All livestock managers know that any attempted schedule will most certainly be overridden by one created by the livestock themselves. Cattle are keenly aware when the primary caretaker leaves the county (albeit temporarily) and choose to punish this absence with mayhem.
Rachel had departed early one Wednesday morning in late August for a post-baby-Gary-delivery checkup with her physician. I was feeding the replacement heifers before I left for work when I noticed a cow lying down in the back of the lower trap.
Rachel had left the gate open from the trap to the 100-acre pasture to encourage the cows in that pasture to graze the trap down. That created the perfect opportunity for one Charolais mama to ask for help. She bravely managed to bring herself as far as the back of the trap to be seen solo, indicating that she needed help. I drove the ATV to her location to offer feed and assess the damage. She was dragging her left rear. I shut the gate leading to the pasture and texted Rachel who indicated that she would take care of it upon her return before lunch.
I finished getting ready for work and was on my way out when I noticed another cow issue in the pasture next to the house (the Hebes herd). This lady was sporting a large red mass protruding from underneath her tail. A cervical prolapse warranted a bit more than a text.
“You’ve got to be kidding me,” Rachel said. “Of all the mornings. I don’t even think she’s bred.”
I texted my boss that I would be late to work and then offered to pen the Hebes in the shady upper trap in an attempt to make Rachel’s life slightly less stressful upon her return from the doctor. Of course, that required first relocating the lame cow (who had dragged herself to the upper trap in the interim) to underneath the barn. All God’s cows need shade in the Alabama August heat. I prepped the pen, led her in with a bucket of soy hull pellets, and watered her. I then loaded more feed onto the ATV and set out to pen the Hebes.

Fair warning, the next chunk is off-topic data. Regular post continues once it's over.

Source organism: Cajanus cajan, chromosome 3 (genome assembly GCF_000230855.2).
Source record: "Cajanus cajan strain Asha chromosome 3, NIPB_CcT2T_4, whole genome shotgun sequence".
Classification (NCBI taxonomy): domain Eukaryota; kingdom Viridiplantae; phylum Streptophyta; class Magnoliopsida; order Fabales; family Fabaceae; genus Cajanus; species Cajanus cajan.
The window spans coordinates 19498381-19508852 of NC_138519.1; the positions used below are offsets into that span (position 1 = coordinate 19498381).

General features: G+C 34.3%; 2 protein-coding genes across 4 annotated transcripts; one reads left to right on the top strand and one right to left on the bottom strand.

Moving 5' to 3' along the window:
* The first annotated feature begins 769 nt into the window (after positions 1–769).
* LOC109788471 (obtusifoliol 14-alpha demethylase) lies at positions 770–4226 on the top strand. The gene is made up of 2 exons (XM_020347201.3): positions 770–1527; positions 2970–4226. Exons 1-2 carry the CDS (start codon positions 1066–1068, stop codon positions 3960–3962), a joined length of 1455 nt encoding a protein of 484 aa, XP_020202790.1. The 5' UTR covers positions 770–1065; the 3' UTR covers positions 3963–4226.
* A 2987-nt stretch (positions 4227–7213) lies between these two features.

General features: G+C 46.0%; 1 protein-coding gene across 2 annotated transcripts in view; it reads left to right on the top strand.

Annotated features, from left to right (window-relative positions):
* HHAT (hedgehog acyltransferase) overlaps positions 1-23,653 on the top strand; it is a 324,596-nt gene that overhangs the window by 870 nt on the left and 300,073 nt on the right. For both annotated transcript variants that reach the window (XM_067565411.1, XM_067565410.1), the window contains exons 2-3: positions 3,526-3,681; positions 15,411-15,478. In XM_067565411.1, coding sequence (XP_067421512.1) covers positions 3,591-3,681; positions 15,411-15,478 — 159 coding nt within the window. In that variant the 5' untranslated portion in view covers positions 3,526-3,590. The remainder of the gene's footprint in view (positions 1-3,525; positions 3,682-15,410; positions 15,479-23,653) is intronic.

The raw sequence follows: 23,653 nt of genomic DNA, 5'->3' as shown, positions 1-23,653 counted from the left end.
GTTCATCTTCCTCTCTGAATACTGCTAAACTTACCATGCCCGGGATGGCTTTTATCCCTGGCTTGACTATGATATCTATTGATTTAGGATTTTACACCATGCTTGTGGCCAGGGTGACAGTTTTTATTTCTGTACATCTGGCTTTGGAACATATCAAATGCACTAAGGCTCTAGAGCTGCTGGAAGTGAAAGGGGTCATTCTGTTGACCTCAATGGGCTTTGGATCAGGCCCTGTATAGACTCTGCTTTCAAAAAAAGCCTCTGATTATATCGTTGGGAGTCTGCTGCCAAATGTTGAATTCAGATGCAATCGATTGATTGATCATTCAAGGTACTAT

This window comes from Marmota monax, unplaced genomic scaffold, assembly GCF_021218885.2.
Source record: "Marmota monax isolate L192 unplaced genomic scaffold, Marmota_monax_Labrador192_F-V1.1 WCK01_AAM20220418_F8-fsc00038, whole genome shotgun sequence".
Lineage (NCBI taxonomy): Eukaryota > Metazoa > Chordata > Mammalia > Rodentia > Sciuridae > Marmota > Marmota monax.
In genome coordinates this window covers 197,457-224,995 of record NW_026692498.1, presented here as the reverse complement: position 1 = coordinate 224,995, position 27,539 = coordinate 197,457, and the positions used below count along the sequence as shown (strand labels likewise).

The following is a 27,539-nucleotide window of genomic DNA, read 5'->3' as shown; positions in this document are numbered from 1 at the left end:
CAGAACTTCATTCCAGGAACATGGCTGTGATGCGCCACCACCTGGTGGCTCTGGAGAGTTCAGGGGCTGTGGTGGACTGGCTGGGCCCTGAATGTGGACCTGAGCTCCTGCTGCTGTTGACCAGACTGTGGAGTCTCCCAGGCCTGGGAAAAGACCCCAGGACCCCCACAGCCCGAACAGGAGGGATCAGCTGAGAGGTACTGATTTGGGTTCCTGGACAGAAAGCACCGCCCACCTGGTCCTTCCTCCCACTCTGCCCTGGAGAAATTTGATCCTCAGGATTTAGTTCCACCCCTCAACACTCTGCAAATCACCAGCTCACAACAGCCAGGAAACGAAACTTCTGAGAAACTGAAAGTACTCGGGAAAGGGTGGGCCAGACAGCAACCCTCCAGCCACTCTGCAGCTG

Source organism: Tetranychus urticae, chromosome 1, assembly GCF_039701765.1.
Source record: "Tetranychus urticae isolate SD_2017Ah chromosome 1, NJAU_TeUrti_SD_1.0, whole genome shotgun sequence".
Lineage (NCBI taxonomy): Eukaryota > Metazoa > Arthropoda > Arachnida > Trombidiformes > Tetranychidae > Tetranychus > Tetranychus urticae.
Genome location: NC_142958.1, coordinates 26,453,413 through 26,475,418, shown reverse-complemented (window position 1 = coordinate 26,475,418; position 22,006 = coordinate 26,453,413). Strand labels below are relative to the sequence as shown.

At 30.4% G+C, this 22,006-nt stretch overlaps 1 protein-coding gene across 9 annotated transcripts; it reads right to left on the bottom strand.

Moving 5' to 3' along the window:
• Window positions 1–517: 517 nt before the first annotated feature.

All but one pair (with an out-of-season calf that did not get shipped with the others the Monday prior) penned like a dream. The Hebes immediately went to town on the leftover round bale of hay that had been used for penning during shipping. I made sure they had water and kept an eye on the cervical prolapse victim. Addressing that issue is one of Rachel’s many specialties so while I awaited her return, I read about data analysis for my upcoming dissertation defense.
Not even three pages in, I hear a gate rattle. The lame cow managed to engage her non-lame upper body to hoist herself over the gate separating her barn quarters from the replacement heifers’ double pasture. As this was already mid-morning, the heifers had finished their breakfast and retreated to the woods in the lower pasture. I shut the gate to confine her to the upper pasture and updated Rachel.
“Yeah some of them really don’t like being penned under the barn.” You don’t say!
I knew she wouldn’t go far. In fact, she plopped down immediately in the shade on the west side of the barn. She wanted to choose her own shade. Clearly what I had offered was too restrictive.
Rachel returned shortly and gathered the materials for addressing a cervical prolapse, which she subsequently performed with great ease. Only my sister would be happily singing the lyrics to “Watermelon Sugar” by Harry Styles as she is gently pushing a bright red cervix back into its original position. She did not catch the irony.
Afterwards, we managed to re-pen the lame escape artist with the help of more feed and the ATV. Appropriate meds (we aren’t sure what the problem is but antibiotics couldn’t hurt) were administered, and the two special cases were then given the shady upper trap in which to recover.
“This is why I run out of time every single day to accomplish anything I have planned,” Rachel remarked.
“Running out of time is one thing,” I said. “Just don’t run out of feed.”